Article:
How the hell did Google let N9 go thru??????? WTF were they thinking?!

  • Cao Meo

    “Battery life is disappointing”
    The GSMArena says it’s “stellar”

    • tiger

      GSMArena is unreliable…they are good for rumors, but their reviews lack depth and criticisms.

  • “The change may be less favorable if you’re coming from a Nexus 10 however, given the Nexus 9’s screen is both smaller and slightly less dense.”

    I’ll stick with my Nexus 10, thank you. And kindly stop using that most inane of phrases, “future proof.”

    • vcarvega

      While I do prefer the screen proportion on my Nexus 10… literally everything else about the Nexus 9 is better. Worth it in my opinion. Also, the upside to the screen dimensions is that the Nexus 9 is noticeably more comfortable to hold for long periods, in either landscape or portrait. Just something to consider.

      I like the Nexus 9 screen better for web browsing, but I miss the Nexus 10 screen for watching movies and tv. For apps, they both seem to do the job equally well so far.

  • FlyBri

    I am a huge Android fan (all my phones have been Android since the original Droid on Verizon) and I also originally had the Nexus 9 on preorder, as I was really looking forward to it. That being said, I have to say that this review is definitely biased (I guess you can expect this, considering it is an Android website afterall). With the issues that have been mentioned, I don’t see how you can give it a 9.0. It also doesn’t seem like price was factored into the score at all. I can see a score in the low 8’s without price really factored in, and maybe a score of 8 (more likely in th high 7’s) if price is factored in. In other reviews it also doesn’t seem like the build quality is top notch. Is it good enough? I’m sure. But, as much as I am an Android fan, you can’t deny that “the company with the fruit logo” has top notch build quality, and as such, the Nexus 9 should be compared against that.
    Plain and simple — the build quality is less than the iPad Air 2, the screen is not as good (close enough, but still not as good), and as of right now, the performance isn’t where it should be (there shouldn’t be a hint of lag on the Nexus 9). Also some people are getting horrible battery life — those issues should be nonexistent at launch. As of now, the only thing really going for the Nexus 9 is that it has good speakers and it runs Android. So really the score should be reflective of how the unit is presently, and unfortunately in this review the score isn’t. Now if Google pushes an update to fix the performance issues (and hopefully battery life as well), you can then adjust the score somewhat. Even with that though, this tablet still isn’t where it should be for a $399 starting price. Now at $329 (even $349), that would definitely change things a good amount.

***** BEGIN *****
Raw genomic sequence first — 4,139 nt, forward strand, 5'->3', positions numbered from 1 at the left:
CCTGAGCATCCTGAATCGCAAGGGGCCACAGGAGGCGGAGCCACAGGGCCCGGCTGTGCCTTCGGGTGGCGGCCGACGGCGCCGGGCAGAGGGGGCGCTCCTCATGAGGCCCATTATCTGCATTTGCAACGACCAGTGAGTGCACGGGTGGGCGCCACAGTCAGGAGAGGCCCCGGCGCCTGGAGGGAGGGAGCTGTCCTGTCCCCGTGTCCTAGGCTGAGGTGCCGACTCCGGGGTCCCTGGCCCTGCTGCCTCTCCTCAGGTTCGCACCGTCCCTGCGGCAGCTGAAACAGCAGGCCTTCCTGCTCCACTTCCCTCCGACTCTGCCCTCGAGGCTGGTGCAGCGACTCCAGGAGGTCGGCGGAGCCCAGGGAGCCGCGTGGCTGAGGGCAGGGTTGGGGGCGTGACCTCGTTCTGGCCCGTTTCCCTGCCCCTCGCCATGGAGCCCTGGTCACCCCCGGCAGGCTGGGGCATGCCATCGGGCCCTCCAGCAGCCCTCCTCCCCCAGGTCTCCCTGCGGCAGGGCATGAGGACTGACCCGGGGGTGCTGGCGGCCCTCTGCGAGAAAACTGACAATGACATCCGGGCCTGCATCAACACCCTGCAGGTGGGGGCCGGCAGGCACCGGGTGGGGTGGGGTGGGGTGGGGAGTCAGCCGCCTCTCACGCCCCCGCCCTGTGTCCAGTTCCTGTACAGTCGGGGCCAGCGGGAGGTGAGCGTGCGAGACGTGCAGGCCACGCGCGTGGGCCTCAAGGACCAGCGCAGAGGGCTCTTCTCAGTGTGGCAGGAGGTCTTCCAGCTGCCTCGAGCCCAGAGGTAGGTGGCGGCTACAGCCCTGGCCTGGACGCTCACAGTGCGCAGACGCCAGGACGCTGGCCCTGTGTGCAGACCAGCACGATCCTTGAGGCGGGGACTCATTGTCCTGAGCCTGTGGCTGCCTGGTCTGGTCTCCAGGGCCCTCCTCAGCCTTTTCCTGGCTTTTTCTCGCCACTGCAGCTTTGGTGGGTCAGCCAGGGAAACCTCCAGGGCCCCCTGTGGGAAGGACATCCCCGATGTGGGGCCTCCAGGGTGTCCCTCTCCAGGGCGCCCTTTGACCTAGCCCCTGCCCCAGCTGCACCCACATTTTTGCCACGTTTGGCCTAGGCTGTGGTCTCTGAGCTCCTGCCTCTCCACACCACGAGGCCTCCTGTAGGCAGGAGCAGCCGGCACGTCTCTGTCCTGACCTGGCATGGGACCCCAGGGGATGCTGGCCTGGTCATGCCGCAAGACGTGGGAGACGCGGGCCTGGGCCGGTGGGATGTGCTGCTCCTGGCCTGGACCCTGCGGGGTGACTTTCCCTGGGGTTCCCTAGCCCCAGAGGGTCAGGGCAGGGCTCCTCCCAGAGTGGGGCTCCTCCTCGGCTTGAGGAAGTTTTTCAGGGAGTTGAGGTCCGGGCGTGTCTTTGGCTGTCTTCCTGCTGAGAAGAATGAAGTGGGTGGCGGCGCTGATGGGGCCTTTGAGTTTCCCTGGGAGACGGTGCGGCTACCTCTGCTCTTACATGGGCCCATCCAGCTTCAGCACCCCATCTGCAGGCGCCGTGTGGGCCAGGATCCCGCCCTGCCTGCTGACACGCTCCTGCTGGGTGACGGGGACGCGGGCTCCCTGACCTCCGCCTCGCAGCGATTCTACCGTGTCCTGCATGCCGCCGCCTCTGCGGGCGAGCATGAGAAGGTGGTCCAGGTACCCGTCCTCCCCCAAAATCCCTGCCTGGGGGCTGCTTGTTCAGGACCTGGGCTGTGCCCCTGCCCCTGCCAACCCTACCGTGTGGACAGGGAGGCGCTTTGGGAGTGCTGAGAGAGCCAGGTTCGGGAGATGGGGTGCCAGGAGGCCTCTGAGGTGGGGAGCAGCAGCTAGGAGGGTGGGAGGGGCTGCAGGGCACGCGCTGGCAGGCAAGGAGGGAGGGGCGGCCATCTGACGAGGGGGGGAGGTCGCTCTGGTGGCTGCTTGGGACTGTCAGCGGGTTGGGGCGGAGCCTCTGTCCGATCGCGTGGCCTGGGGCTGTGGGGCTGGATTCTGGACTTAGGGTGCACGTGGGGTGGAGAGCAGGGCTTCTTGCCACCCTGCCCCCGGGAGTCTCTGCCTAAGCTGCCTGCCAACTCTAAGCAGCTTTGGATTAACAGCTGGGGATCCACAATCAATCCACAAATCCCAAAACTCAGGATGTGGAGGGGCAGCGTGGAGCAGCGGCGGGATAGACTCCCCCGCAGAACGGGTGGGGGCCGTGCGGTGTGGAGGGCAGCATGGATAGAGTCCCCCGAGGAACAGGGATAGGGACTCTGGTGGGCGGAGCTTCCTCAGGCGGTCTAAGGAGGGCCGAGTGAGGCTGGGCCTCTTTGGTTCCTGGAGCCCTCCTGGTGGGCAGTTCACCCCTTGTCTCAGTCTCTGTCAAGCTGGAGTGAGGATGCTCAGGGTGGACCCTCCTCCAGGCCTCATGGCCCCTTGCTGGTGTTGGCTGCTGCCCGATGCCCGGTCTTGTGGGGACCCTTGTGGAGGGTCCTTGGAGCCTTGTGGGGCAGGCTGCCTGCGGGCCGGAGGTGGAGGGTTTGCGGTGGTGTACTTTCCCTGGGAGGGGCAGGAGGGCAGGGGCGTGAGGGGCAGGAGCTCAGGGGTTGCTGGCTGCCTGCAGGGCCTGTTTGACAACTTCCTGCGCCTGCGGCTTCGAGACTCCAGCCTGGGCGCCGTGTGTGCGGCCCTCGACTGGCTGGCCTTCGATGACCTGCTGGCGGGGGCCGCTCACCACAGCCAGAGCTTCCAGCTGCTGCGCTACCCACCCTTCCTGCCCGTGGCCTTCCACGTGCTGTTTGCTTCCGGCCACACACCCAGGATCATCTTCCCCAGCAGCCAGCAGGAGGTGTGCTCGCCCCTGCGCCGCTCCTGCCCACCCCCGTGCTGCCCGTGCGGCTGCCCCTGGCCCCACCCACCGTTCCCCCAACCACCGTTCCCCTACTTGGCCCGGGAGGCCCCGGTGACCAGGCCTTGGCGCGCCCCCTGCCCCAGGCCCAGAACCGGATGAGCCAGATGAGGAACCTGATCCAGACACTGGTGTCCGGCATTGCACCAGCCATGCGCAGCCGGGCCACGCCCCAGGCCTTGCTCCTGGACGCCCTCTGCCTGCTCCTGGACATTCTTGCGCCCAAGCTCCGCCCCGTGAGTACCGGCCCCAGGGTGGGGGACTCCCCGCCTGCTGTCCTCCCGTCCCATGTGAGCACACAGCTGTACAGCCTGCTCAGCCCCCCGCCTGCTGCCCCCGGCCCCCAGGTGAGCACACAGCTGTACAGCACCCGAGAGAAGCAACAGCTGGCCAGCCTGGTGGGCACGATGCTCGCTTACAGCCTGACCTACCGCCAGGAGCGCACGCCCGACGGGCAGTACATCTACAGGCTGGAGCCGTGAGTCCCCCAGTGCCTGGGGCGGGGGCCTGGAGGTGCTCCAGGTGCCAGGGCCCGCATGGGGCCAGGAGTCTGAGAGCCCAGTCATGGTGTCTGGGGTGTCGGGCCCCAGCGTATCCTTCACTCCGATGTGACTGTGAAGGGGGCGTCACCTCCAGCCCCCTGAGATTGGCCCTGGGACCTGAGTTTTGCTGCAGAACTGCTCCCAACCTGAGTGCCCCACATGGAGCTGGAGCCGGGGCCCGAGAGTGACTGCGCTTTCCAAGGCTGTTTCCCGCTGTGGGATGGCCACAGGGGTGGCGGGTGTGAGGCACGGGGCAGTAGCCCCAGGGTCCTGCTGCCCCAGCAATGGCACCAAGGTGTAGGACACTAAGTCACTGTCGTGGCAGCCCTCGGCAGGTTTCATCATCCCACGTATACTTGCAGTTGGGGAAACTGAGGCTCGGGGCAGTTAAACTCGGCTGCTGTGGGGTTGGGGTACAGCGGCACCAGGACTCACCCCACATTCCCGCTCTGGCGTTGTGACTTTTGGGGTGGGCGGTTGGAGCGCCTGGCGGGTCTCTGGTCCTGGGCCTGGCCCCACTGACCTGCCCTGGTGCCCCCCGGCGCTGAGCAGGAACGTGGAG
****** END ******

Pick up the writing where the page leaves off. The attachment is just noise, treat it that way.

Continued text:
• And not all reviewers agree that the speakers are all that good. Some say the M8’s speakers are actually better, despite the smaller size.

      If the update comes late enough, it should also not affect an official review score; first impressions count. But a note about what the score would have been, with those issues fixed, seems appropriate.

      • vcarvega

        The M8’s speakers may be better (haven’t heard them myself), but the Nexus 9 speakers are definitely better than any other tablet out.

    • Gary W

      Bought the Air 2, returned it bc the speakers aren’t good enough for me. Was looking at the Nexus 9, but I guess I’ll skip it as well.

  • John B

    Just got my nexus 9…first impressions:
    1. Build: OK, but not great. Definitely a little give in the middle of the back cover, but you have to look for it. Probably not something I would have focused on if others hadn’t noted it. There is noticeable light bleed on the top edge in portrait. Again not terrible, but definitely there. I like the soft touch. Yes it gets fingerprints but so what.
    2. OS: Lollipop really is nice. Everything looks and runs great. Haven’t opened too many apps yet.
    3. Speakers: sound fantastic!
    4. The possible deal-breaker for me. I downloaded the update, logged in to google, restored my apps and opened a movie in play movies. Within 5 seconds the left side became very warm to the touch. Not hot, but very very warm. As I type this it is still warm with nothing but Firefox running.
    5. Flicker: I admit I saw this in a review, but the screen flicker is there when adaptive screen brightness is on and it is really bad. I could probably live with it disabled, but wow, I honestly can’t believe its that bad.
    6. Battery: too soon to tell.

    I’m giving it a few days. I really wanted so badly to love this. The size is perfect. It looks nice enough and I miss android on my tablet. I love google now and I miss widgets. I just don’t know if I can keep this.

    For the record I have owned every nexus phone and the original g1. I also own a Xoom and nexus 7, I owned a transformer prime, but converted to apple a couple years ago for tablets. I really want to go back to android on a tablet, but this one may not be the one that does it for me.

  • Andrew T Roach


    A 9 score for 4 1/2 hours on-screen time?

    Google needs to work on Lollipop some more because there are clearly issues with the software.

    • vcarvega